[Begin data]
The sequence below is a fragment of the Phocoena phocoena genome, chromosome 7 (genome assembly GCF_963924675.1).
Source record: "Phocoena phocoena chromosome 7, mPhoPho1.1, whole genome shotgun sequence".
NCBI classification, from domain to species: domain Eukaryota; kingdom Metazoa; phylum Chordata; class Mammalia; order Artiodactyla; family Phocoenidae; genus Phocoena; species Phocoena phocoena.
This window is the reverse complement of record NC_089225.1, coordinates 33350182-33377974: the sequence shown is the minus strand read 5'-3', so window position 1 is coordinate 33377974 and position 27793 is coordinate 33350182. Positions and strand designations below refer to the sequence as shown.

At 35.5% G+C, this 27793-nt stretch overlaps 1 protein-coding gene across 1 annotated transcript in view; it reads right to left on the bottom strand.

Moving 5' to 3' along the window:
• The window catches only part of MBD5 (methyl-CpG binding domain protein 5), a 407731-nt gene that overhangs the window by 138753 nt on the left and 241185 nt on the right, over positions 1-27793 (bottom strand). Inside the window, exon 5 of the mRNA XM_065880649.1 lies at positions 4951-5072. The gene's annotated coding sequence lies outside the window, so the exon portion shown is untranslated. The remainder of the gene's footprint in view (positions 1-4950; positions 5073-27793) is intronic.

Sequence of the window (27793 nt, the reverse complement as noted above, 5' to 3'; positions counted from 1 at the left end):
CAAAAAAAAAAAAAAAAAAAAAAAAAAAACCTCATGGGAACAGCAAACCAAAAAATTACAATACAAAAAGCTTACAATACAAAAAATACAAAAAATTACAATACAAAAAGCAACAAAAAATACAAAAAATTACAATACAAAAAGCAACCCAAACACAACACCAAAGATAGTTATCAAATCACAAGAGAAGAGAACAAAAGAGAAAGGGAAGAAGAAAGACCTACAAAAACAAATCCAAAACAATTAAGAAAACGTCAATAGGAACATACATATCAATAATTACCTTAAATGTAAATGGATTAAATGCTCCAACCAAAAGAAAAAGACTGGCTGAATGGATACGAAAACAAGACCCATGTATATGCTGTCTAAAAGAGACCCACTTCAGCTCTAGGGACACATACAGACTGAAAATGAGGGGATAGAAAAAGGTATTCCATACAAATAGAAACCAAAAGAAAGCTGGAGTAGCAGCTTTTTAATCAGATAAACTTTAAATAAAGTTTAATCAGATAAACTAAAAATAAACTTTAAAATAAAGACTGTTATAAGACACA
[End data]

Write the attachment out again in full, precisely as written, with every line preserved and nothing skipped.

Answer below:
The sequence below is a fragment of the Phocoena phocoena genome, chromosome 7 (genome assembly GCF_963924675.1).
Source record: "Phocoena phocoena chromosome 7, mPhoPho1.1, whole genome shotgun sequence".
NCBI classification, from domain to species: domain Eukaryota; kingdom Metazoa; phylum Chordata; class Mammalia; order Artiodactyla; family Phocoenidae; genus Phocoena; species Phocoena phocoena.
This window is the reverse complement of record NC_089225.1, coordinates 33350182-33377974: the sequence shown is the minus strand read 5'-3', so window position 1 is coordinate 33377974 and position 27793 is coordinate 33350182. Positions and strand designations below refer to the sequence as shown.

At 35.5% G+C, this 27793-nt stretch overlaps 1 protein-coding gene across 1 annotated transcript in view; it reads right to left on the bottom strand.

Moving 5' to 3' along the window:
• The window catches only part of MBD5 (methyl-CpG binding domain protein 5), a 407731-nt gene that overhangs the window by 138753 nt on the left and 241185 nt on the right, over positions 1-27793 (bottom strand). Inside the window, exon 5 of the mRNA XM_065880649.1 lies at positions 4951-5072. The gene's annotated coding sequence lies outside the window, so the exon portion shown is untranslated. The remainder of the gene's footprint in view (positions 1-4950; positions 5073-27793) is intronic.

Sequence of the window (27793 nt, the reverse complement as noted above, 5' to 3'; positions counted from 1 at the left end):
CAAAAAAAAAAAAAAAAAAAAAAAAAAAACCTCATGGGAACAGCAAACCAAAAAATTACAATACAAAAAGCTTACAATACAAAAAATACAAAAAATTACAATACAAAAAGCAACAAAAAATACAAAAAATTACAATACAAAAAGCAACCCAAACACAACACCAAAGATAGTTATCAAATCACAAGAGAAGAGAACAAAAGAGAAAGGGAAGAAGAAAGACCTACAAAAACAAATCCAAAACAATTAAGAAAACGTCAATAGGAACATACATATCAATAATTACCTTAAATGTAAATGGATTAAATGCTCCAACCAAAAGAAAAAGACTGGCTGAATGGATACGAAAACAAGACCCATGTATATGCTGTCTAAAAGAGACCCACTTCAGCTCTAGGGACACATACAGACTGAAAATGAGGGGATAGAAAAAGGTATTCCATACAAATAGAAACCAAAAGAAAGCTGGAGTAGCAGCTTTTTAATCAGATAAACTTTAAATAAAGTTTAATCAGATAAACTAAAAATAAACTTTAAAATAAAGACTGTTATAAGACACA